Mark following through the overhanging finale of the first pitch.
Arne at the end of the traverse on the true start of the third pitch.

Once that had been overcome the real climbing starts. A sequence of powerful moves on small crimpers through an overhanging section before you reach a long flake affording fantastic lean back moves. This is followed by a short chimney and a traverse to the anchor. The traverse is on a downward sloping ledge. You need to keep pressure on your feet by pulling on low underclings. Again something you usually wouldn't think twice about, made terrifying by wintery conditions. Friction foot placements on wet downward sloping rock are scary! This pitch is more than 30 meters long, requiring 16 quickdraws and a lot of endurance.

Arne fighting his way up. Not even halfway yet.
Just a beautiful pitch.

The whole route is 7 pitches long, but we decided to bail from where we were. The next pitch would have been an easy 5a which meant that we'd have to dig through snow while being exposed to rock and ice fall from above. We had also spent way more time than we should have getting to this point, so it was getting late. Lastly, the 6b+ pitches required everything we had and the route still held an even harder 6c pitch in store. Thus we rappelled.

Me following on the third pitch.
Tereza hanging around on one of the few good rests you get.

Tereza and Mark made up the second rope team and Tereza put us all to shame by calmly leading all three pitches. Where we had been cursing and panting and calling for a rest she just cruised past. I guess that's what you get for training with the national climbing team all week long... Impressive performance.

Arne enjoying the rappel back to the ground.
That ice fall I told you to remember? This is what was left of it at the end of the day. Lots of loud booms from that direction.

Mark and Tereza stayed in the valley for the night. They brought their ski touring equipment and wanted to enjoy the beautiful full moon from their tent in the snow. Arne was headed for a day of skiing with friends from Germany while I went back to Zürich for a Dinner Krimi (theater performance during a four course dinner). Great weekend all around! I'll definitely return for a clean lead of the entire route ;-)

Mission (almost) accomplished.


Ice Climbing Jetzloch (near Elm)

We returned to the Elm valley on Sunday to take advantage of the last few cold days before the weather forecast predicted a rainy and miserable week. So Tereza, Vladimir, Arne, Luigi and I snowshoed to the same icefall as last week. This time we climbed the left section that the Swiss party occupied the previous weekend. Luigi, stoked to the max as usual, headed straight for the steepest ice he could find and got properly pumped on the first lead. Impressive work!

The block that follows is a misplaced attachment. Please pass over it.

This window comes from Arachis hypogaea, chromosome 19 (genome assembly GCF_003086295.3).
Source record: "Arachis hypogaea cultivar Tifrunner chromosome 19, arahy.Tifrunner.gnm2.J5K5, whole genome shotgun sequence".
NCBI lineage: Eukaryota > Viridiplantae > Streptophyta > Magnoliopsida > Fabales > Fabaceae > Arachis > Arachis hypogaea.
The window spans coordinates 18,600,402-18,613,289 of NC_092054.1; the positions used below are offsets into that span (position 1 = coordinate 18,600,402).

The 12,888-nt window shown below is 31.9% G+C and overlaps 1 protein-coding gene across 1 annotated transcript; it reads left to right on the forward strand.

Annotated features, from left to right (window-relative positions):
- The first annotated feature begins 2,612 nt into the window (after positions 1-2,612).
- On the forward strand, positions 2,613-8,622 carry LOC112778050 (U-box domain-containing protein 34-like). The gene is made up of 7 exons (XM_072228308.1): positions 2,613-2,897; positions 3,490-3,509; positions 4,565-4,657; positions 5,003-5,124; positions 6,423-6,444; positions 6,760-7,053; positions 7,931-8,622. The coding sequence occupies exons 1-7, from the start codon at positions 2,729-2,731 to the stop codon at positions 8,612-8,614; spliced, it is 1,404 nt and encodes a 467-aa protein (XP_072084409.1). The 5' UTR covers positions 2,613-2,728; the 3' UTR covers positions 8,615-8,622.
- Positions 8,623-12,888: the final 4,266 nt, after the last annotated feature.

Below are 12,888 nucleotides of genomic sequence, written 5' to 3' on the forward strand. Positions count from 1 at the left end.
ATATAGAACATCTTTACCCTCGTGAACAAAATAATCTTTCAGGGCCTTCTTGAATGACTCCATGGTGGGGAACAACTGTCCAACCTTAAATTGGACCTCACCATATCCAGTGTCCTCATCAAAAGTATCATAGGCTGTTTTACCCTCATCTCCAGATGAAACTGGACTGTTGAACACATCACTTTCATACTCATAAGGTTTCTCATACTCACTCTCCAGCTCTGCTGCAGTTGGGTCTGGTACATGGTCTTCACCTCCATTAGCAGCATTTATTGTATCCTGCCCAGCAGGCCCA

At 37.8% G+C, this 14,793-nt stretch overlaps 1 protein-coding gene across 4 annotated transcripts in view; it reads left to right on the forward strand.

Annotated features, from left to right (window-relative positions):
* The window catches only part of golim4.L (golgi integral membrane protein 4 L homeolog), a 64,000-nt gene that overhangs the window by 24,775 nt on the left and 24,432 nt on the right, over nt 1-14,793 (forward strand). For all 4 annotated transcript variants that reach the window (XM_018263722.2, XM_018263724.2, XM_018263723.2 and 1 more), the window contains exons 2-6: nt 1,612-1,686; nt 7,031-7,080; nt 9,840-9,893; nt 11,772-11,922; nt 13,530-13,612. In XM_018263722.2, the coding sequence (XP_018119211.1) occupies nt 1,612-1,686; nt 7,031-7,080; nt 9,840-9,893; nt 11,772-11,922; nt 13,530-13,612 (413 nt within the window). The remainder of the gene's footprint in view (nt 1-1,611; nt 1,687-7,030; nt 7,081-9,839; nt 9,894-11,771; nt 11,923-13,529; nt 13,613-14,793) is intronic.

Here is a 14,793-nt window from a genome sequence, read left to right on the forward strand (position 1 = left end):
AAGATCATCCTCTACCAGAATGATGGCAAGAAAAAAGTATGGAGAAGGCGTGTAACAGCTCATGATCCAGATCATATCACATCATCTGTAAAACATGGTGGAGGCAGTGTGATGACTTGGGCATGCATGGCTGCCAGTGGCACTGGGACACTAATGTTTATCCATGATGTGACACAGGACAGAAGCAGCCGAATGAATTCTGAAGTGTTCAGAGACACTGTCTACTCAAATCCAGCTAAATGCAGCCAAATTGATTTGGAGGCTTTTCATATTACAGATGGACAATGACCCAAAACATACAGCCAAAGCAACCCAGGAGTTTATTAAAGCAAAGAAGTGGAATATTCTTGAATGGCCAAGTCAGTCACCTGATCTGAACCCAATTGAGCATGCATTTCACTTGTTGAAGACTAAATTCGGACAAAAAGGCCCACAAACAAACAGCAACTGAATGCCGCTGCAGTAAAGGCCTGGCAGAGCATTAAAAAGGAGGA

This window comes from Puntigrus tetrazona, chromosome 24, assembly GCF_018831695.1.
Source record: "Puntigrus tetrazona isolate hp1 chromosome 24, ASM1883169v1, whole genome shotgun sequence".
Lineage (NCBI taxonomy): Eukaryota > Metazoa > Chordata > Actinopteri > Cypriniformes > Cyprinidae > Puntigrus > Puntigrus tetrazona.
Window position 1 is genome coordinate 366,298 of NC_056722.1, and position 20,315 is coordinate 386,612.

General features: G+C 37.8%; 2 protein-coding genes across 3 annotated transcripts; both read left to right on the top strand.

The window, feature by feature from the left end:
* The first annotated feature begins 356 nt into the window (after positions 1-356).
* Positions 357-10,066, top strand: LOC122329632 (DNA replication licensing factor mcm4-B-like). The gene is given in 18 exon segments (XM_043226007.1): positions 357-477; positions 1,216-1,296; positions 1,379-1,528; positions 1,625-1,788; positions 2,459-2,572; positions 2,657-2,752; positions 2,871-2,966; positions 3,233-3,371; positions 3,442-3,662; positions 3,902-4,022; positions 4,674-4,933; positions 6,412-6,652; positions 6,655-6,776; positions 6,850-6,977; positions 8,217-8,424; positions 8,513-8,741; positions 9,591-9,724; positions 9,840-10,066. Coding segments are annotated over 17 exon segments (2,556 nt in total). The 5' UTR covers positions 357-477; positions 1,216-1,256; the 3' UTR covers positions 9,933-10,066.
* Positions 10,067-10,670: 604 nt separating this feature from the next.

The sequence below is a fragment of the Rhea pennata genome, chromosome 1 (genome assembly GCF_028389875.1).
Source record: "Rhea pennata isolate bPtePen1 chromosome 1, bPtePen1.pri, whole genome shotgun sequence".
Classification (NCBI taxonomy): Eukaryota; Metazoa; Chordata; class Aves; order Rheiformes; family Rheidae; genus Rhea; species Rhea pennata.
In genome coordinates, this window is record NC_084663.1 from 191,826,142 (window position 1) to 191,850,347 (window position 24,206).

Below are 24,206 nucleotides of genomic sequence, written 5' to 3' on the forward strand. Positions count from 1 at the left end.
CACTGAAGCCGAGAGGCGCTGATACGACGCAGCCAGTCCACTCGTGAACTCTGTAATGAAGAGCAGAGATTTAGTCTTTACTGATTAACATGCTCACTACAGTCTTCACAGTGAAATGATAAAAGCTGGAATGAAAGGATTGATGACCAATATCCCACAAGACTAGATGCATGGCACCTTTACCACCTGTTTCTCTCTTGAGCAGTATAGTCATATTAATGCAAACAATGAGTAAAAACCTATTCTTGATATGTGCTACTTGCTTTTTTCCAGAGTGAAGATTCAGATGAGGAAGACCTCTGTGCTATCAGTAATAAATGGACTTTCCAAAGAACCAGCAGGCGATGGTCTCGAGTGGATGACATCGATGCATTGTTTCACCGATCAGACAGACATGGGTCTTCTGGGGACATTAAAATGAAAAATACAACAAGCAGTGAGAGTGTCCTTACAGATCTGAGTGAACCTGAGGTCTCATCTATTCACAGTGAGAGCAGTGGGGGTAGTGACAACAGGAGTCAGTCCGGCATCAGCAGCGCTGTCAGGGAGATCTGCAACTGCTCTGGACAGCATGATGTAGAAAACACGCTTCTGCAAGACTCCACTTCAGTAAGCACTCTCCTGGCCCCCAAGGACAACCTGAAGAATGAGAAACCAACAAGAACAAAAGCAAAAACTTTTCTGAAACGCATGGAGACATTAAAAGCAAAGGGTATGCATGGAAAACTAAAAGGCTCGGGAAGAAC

You've arrived at your destination.
So much ice! So many choices!
There were hardly any rocks visible last time.

I teamed up with Arne and led the first pitch. Warmer temperatures improved the ice significantly so that instead of the shattering glass we encountered before, we enjoyed perfectly plastic ice instead. On the other hand you could also hear the water rushing beneath it which was new ;-) Halfway up my line I had to mantle up a ledge and smacked loose a dinner plate sized chunk of ice. It hit Arne straight on the head with a frightening *thud*. He switched belay with Vladimir to be on the safe side, but luckily he turned out to be OK. Always wear your helmets kids! Arne's now features a fracture from front to back and it was hit hard enough that we had trouble extracting the fabric of his hood which got stuck in the crack.

Digging steps for belay spots.
Luigi shaking out.
Sören, Luigi.

While Vladimir, Luigi and Tereza decided to continue with the second pitch and walk back down after topping out, Arne and my side of the icefall was more boring on the upper half, significantly less steep and with a lot of snow. So we decided to set up an Abalakov anchor and top rope and climbed a few variations of our initial line. Once the sun hit the slopes above the ice fall in the early afternoon rocks started zipping past us and we decided to bail.

Our Abalakov.
Vladimir on the exit pillar.

We mostly had the valley to ourselves again except for one Swiss party and two figures on the other side of the valley who tried to climb a free standing pillar, but eventually gave up on it. We learned the next day that they were none other than our friends Iza and Rafal - the world is small ;-) On the way out we saw a big pillar of ice collapse, so it seems that conditions are indeed rapidly deteriorating.

This could have been your skull...
Sorting gear on the way out.